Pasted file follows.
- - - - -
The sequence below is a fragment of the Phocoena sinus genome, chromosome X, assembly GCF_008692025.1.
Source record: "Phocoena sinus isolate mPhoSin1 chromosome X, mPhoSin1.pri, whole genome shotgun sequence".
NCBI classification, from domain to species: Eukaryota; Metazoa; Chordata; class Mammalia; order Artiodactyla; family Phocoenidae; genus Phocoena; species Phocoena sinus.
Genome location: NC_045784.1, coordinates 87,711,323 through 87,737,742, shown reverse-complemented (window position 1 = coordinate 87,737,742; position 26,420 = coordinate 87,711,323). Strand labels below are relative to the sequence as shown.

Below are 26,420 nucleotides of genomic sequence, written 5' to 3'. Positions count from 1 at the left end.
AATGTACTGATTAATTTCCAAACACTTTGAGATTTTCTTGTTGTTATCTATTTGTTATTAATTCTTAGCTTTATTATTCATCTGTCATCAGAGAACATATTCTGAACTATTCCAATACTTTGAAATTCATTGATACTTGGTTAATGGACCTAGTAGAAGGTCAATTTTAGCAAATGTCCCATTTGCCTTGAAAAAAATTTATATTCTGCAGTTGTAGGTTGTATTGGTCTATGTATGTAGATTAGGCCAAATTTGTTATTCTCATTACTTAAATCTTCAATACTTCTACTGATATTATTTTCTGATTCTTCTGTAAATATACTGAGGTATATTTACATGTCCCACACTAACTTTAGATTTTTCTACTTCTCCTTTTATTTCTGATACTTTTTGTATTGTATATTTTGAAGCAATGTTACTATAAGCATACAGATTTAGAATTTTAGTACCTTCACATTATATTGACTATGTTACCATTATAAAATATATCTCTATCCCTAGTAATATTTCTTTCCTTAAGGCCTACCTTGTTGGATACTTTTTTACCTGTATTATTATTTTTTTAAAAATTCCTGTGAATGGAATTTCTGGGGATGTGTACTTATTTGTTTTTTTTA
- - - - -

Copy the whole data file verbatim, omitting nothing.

The sequence below is a fragment of the Phocoena sinus genome, chromosome X, assembly GCF_008692025.1.
Source record: "Phocoena sinus isolate mPhoSin1 chromosome X, mPhoSin1.pri, whole genome shotgun sequence".
NCBI classification, from domain to species: Eukaryota; Metazoa; Chordata; class Mammalia; order Artiodactyla; family Phocoenidae; genus Phocoena; species Phocoena sinus.
Genome location: NC_045784.1, coordinates 87,711,323 through 87,737,742, shown reverse-complemented (window position 1 = coordinate 87,737,742; position 26,420 = coordinate 87,711,323). Strand labels below are relative to the sequence as shown.

Below are 26,420 nucleotides of genomic sequence, written 5' to 3'. Positions count from 1 at the left end.
AATGTACTGATTAATTTCCAAACACTTTGAGATTTTCTTGTTGTTATCTATTTGTTATTAATTCTTAGCTTTATTATTCATCTGTCATCAGAGAACATATTCTGAACTATTCCAATACTTTGAAATTCATTGATACTTGGTTAATGGACCTAGTAGAAGGTCAATTTTAGCAAATGTCCCATTTGCCTTGAAAAAAATTTATATTCTGCAGTTGTAGGTTGTATTGGTCTATGTATGTAGATTAGGCCAAATTTGTTATTCTCATTACTTAAATCTTCAATACTTCTACTGATATTATTTTCTGATTCTTCTGTAAATATACTGAGGTATATTTACATGTCCCACACTAACTTTAGATTTTTCTACTTCTCCTTTTATTTCTGATACTTTTTGTATTGTATATTTTGAAGCAATGTTACTATAAGCATACAGATTTAGAATTTTAGTACCTTCACATTATATTGACTATGTTACCATTATAAAATATATCTCTATCCCTAGTAATATTTCTTTCCTTAAGGCCTACCTTGTTGGATACTTTTTTACCTGTATTATTATTTTTTTAAAAATTCCTGTGAATGGAATTTCTGGGGATGTGTACTTATTTGTTTTTTTTA